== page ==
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Sweet Love and Country Roads
Author: Camilla Isley



 To all long-distance couples, may you find your happily ever after…




 Bitter Pills May Have Blessed Effects

 Dread fills me as I ask my boss to repeat himself because I can’t possibly have heard him right.

 See, certain things are annoying. Bad hair days. Not enough vanilla syrup in my latte. Pen clicking. Hiccups.

 Then there’s the truly hateful stuff. Cars that take up two parking spaces. People who read over my shoulders. Slow Wi-Fi. Humblebraggers.

 And finally, there are the things with the potential to ruin my life forever, like the words about to exit Winthrop Cargill-MacMillan’s mouth.

 The head of Denouement Studios, the movie production company I work for, is presently holding my happiness in the palm of his hand and he’s about to close his fist and squeeze.

 Winthrop flares his nostrils. “I said I want you to move to Emerald Creek for the duration of filming, not fly over for a quick fix.”

 Yep, I’d heard him right the first time.

 “But shooting will last at least three more months,” I protest. “If I can settle things in a few days, I don’t see why I should stay on location. I can always return should other issues—”

 Winthrop bangs a fist on his desk so hard even the sturdy window panes of his Manhattan fiftieth floor office might’ve rattled. “We can’t afford anything else to go wrong!” he shouts. Then, taking a steadying breath, he adds, “Three months is all it should’ve taken to wrap up the project. Instead, we’re already a month in and still deep in the weeds. For goodness’ sake, they haven’t shot a single scene in the past week.” He points a finger at me. “Samantha, I’m tired of hearing excuses. You can either pack your bags and move to Indiana or pack your office.”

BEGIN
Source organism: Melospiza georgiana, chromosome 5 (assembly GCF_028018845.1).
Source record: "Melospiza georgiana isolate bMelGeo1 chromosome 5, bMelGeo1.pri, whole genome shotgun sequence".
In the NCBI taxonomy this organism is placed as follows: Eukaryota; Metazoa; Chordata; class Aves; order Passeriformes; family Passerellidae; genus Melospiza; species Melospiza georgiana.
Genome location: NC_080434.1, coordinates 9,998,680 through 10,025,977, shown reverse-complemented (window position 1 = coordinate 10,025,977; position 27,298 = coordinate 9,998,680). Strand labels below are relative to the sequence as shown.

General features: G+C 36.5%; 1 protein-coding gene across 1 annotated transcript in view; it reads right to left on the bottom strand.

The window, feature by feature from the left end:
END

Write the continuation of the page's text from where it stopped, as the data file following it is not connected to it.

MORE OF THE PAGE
I’m so shocked by the finger-pointing and by Winthrop’s threat to fire me, I don’t know what to say.

 Thankfully, my boss seems to realize he went too far and backtracks right away. “Sorry, Sam, I didn’t mean to threaten you. But we’re hemorrhaging money on this movie and we can’t afford to lose another penny. Not after the last couple of years,” he says, referring to the global pandemic that stopped movie productions worldwide, kept movie theaters’ doors shut for months, pushed new movie releases forward by one or two years, and left many film studios with serious cash flow issues. “Please,” Winthrop continues, “I need you to make sure everything goes smoothly down there.”

 The carrot always works better than the stick with me… I swallow hard and regretfully agree to a three-month sentence in hell.

 “Oh, come on,” Winthrop says as I’m about to leave his office, “Emerald Creek isn’t Siberia, and a few months of country life might even put a little natural color in those cheeks of yours.”

 Ah, easy for him to say when he’ll still be living within walking distance of a Nobu. And what does he have against my Too Faced Papa Don’t Peach blush, anyway?


 Dazed, I stumble on my stilettos as I walk down the hall toward my office. The temporary relocation is making me dizzier than a third round of Cosmopolitans would.

 As I reach my door, I beckon Celia, my assistant, to follow me inside. She eagerly scurries up from her desk and comes in behind me.

 “Please close the door,” I say as I collapse on my white leather swivel chair.